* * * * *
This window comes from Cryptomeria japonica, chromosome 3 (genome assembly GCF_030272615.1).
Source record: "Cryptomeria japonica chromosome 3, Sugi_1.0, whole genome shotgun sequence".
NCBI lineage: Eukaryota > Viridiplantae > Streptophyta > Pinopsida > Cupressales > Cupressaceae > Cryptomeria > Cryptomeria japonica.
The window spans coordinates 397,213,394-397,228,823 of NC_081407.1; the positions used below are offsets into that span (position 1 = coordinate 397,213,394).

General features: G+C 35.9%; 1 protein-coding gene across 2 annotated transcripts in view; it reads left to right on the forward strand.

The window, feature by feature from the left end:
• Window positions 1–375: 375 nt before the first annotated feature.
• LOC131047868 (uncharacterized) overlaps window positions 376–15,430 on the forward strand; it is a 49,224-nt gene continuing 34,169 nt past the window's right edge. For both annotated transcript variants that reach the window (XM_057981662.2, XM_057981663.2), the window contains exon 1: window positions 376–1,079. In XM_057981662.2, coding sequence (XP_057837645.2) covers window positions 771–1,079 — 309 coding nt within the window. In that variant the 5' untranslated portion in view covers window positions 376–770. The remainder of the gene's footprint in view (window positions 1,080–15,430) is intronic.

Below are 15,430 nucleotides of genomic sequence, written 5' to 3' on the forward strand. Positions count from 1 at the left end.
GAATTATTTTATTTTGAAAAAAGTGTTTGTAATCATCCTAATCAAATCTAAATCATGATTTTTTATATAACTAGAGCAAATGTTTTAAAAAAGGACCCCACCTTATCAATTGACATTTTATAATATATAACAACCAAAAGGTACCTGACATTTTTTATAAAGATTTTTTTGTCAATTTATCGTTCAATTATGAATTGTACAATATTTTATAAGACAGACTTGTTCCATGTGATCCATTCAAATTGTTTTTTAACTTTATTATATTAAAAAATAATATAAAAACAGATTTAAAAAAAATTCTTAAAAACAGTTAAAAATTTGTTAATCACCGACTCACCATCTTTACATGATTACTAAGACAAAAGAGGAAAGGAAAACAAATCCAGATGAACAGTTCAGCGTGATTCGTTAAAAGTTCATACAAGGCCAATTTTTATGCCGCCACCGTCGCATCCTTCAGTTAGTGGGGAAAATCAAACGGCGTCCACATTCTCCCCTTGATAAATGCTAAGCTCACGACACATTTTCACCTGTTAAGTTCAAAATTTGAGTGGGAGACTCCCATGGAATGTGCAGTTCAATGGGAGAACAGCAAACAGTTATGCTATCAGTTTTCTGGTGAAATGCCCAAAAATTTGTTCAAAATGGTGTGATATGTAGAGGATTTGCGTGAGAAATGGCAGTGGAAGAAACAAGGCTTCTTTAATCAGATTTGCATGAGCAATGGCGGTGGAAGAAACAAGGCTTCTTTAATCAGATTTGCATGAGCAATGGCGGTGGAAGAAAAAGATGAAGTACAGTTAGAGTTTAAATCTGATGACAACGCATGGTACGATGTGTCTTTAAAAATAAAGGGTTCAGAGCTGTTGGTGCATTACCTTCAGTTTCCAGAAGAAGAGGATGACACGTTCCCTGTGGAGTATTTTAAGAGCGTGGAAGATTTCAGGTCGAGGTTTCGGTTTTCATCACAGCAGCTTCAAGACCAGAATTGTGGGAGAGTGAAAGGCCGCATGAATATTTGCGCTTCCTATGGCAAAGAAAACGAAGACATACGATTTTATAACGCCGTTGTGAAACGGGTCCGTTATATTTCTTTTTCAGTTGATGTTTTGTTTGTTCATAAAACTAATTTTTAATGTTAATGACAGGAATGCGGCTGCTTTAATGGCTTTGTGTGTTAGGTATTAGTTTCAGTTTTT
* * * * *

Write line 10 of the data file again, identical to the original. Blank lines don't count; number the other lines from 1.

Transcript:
GAATTATTTTATTTTGAAAAAAGTGTTTGTAATCATCCTAATCAAATCTAAATCATGATTTTTTATATAACTAGAGCAAATGTTTTAAAAAAGGACCCCACCTTATCAATTGACATTTTATAATATATAACAACCAAAAGGTACCTGACATTTTTTATAAAGATTTTTTTGTCAATTTATCGTTCAATTATGAATTGTACAATATTTTATAAGACAGACTTGTTCCATGTGATCCATTCAAATTGTTTTTTAACTTTATTATATTAAAAAATAATATAAAAACAGATTTAAAAAAAATTCTTAAAAACAGTTAAAAATTTGTTAATCACCGACTCACCATCTTTACATGATTACTAAGACAAAAGAGGAAAGGAAAACAAATCCAGATGAACAGTTCAGCGTGATTCGTTAAAAGTTCATACAAGGCCAATTTTTATGCCGCCACCGTCGCATCCTTCAGTTAGTGGGGAAAATCAAACGGCGTCCACATTCTCCCCTTGATAAATGCTAAGCTCACGACACATTTTCACCTGTTAAGTTCAAAATTTGAGTGGGAGACTCCCATGGAATGTGCAGTTCAATGGGAGAACAGCAAACAGTTATGCTATCAGTTTTCTGGTGAAATGCCCAAAAATTTGTTCAAAATGGTGTGATATGTAGAGGATTTGCGTGAGAAATGGCAGTGGAAGAAACAAGGCTTCTTTAATCAGATTTGCATGAGCAATGGCGGTGGAAGAAACAAGGCTTCTTTAATCAGATTTGCATGAGCAATGGCGGTGGAAGAAAAAGATGAAGTACAGTTAGAGTTTAAATCTGATGACAACGCATGGTACGATGTGTCTTTAAAAATAAAGGGTTCAGAGCTGTTGGTGCATTACCTTCAGTTTCCAGAAGAAGAGGATGACACGTTCCCTGTGGAGTATTTTAAGAGCGTGGAAGATTTCAGGTCGAGGTTTCGGTTTTCATCACAGCAGCTTCAAGACCAGAATTGTGGGAGAGTGAAAGGCCGCATGAATATTTGCGCTTCCTATGGCAAAGAAAACGAAGACATACGATTTTATAACGCCGTTGTGAAACGGGTCCGTTATATTTCTTTTTCAGTTGATGTTTTGTTTGTTCATAAAACTAATTTTTAATGTTAATGACAGGAATGCGGCTGCTTTAATGGCTTTGTGTGTTAGGTATTAGTTTCAGTTTTT